Most melanomas I see look funky and problematic before a biopsy is ever done. However, recently I had another scary case that took me by surprise and served as a reminder that melanoma does not always play by the rules. I had a patient come in to see me concerned about a new spot on their back. At a quick glance I thought it may be simply an inflamed flesh colored mole or possibly a Basal Cell type of skin cancer. The picture below is not a picture of my patient, but it is very similar to the spot.
If you are not too familiar with skin cancers, in general, Basal Cell and Squamous Cell skin cancers are more common and generally less aggressive. They can become a big problem locally, but they do not commonly kill you. Melanoma, by comparison, is much more serious and more likely to be fatal.
Now back to the patient. During the exam I noticed two other areas that were much more atypical looking, but thankfully we still performed a biopsy on that initial pink spot. I ended up doing three biopsies on this patient and all biopsies came back as skin cancer, but the one that looked “not s0 concerning” came back as a melanoma metastasis that was very deep. I was quite surprised. As always, the worst part was having to tell the patient that not only do they have melanoma, but a very serious one that was already at an advanced stage.
The ABCDE’s of Melanoma are a helpful tool when looking at your own spots. Like I said earlier, most melanomas follow these rules and look abnormal. The more uniform a spot is, the better. The more variety in color and pattern in the lesion, the more likely it needs to be checked.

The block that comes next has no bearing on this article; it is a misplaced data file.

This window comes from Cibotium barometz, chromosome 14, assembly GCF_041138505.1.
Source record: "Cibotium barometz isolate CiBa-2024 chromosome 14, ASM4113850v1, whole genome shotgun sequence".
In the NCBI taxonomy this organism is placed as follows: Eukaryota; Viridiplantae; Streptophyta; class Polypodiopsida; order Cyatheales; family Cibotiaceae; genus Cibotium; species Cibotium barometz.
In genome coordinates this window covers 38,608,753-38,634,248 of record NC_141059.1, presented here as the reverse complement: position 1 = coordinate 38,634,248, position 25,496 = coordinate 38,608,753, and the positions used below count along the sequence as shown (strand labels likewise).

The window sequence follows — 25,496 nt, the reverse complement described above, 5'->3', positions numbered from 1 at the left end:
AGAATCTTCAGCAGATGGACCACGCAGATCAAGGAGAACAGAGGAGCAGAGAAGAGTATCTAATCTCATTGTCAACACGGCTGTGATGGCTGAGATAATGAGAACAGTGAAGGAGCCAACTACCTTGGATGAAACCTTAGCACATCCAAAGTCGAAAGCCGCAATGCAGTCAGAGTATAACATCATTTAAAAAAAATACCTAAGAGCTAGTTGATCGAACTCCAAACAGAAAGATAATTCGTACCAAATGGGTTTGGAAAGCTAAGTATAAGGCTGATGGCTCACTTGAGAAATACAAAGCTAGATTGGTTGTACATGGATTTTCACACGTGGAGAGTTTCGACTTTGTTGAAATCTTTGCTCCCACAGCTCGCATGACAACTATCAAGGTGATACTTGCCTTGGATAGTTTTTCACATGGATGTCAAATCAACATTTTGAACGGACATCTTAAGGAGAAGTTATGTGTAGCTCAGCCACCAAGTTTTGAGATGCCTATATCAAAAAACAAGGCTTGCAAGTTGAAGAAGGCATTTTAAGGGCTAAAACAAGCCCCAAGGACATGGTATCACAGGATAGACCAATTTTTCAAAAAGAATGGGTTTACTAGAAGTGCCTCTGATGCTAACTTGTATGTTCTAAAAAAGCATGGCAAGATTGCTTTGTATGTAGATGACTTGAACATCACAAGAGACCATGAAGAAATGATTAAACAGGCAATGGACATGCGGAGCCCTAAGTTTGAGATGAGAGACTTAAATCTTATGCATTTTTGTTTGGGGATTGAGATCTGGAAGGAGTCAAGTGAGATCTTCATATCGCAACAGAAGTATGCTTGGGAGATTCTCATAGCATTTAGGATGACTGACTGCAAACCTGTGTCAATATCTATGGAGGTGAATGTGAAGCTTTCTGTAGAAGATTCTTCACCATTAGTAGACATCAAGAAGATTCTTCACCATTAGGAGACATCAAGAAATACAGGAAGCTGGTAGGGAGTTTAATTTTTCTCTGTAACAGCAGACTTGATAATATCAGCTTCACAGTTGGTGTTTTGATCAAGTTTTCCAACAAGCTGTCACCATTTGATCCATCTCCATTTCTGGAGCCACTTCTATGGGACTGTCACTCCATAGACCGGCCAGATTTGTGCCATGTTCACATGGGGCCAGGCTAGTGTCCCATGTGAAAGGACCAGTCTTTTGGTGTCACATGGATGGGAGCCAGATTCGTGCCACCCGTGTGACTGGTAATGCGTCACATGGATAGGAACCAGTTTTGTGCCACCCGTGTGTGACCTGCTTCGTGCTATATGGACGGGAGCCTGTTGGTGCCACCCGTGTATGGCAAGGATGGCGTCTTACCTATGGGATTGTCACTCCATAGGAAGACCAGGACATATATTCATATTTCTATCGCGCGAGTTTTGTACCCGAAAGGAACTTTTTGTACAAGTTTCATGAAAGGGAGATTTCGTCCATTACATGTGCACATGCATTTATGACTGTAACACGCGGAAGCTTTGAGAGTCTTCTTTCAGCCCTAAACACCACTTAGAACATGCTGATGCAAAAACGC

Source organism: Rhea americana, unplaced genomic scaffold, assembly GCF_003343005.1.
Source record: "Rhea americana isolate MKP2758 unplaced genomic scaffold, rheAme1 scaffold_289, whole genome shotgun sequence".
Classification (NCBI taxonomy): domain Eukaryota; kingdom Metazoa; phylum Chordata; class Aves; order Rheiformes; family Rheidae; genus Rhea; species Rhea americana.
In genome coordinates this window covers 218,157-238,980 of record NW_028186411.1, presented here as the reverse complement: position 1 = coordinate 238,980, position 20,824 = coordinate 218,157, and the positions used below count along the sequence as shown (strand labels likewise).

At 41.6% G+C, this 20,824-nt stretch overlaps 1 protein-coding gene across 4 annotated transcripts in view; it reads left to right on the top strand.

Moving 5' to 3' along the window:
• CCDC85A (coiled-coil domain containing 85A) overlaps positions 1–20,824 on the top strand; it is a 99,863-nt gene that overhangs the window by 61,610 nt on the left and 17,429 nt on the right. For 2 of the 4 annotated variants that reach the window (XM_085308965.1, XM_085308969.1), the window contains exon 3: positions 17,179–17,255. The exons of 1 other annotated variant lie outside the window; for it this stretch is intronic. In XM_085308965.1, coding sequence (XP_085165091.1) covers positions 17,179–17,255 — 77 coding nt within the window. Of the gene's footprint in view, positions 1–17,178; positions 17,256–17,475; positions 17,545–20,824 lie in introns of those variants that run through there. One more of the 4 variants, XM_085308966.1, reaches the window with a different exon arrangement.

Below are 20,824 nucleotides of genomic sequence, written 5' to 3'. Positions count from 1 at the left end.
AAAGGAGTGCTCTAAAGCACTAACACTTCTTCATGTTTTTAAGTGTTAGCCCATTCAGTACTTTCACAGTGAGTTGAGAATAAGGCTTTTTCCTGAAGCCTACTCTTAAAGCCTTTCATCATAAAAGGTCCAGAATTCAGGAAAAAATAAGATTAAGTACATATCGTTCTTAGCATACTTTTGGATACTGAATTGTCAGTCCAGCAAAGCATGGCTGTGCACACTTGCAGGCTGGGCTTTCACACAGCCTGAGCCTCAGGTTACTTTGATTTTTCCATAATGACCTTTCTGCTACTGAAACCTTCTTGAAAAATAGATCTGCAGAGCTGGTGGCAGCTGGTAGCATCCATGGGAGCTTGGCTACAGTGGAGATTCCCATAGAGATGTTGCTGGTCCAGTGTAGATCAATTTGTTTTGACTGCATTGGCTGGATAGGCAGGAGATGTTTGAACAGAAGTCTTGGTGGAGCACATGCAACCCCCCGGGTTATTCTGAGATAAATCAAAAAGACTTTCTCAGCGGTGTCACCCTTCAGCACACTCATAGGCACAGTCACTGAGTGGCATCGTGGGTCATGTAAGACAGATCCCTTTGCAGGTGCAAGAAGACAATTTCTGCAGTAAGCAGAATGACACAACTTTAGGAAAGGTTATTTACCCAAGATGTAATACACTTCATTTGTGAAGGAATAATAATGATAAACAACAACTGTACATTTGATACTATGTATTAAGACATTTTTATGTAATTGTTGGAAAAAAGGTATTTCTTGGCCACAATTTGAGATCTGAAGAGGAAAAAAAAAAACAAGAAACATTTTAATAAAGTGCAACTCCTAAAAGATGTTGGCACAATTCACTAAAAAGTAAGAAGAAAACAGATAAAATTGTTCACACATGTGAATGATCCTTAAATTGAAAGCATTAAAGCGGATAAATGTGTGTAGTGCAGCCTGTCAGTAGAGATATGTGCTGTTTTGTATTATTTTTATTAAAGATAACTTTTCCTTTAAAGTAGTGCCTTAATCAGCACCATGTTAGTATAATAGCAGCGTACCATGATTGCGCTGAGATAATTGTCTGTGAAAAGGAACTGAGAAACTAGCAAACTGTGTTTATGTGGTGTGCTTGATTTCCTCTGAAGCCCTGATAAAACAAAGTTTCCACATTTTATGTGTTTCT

However, as the story above illustrates, melanoma does not always play fair. And our patient had an amelanotic variant, which means it didn’t have a brown or black color from melanin in the skin. Amelanotic melanaoma, in my opinion, is the scariest melanoma because it lacks pigment, making it look more like a basal cell carcinoma, acne, or even like nothing at all. Luckily, these are not too common.
Now, not every mole is a perfect brown round circle. In fact, most of them are not and yet most of them are still benign. This is where something called the “ugly duckling” rule comes in to play. The ugly duckling sign refers to how similar the moles look to each other. If you have a mole that looks a little funny, but happens to look pretty similar to other spots then that is usually a good sign. If you have a mole that does not follow the rules and you can not find another spot on your body that appears similar, then it is an ugly duckling and deserves further evaluation.
The key is early detection for all types of skin cancers, and when it is all said and done any new or changing spot should be evaluated by a dermatologist. No one will fault you for coming in for a spot that was benign. I always tell my patient’s that it is better to be safe than sorry. If you never have had your skin checked, now is as good a time as any. Also, if you go get your skin checked then you might as well really get it checked. That means don’t be afraid to get naked and show your skin, and make sure that whoever is doing your exam checks everywhere because some types of Melanoma occur where the sun does not shine.
Lindsey Smart Smith PA-C
References: American Academy of Dermatology, Spot Skin Cancer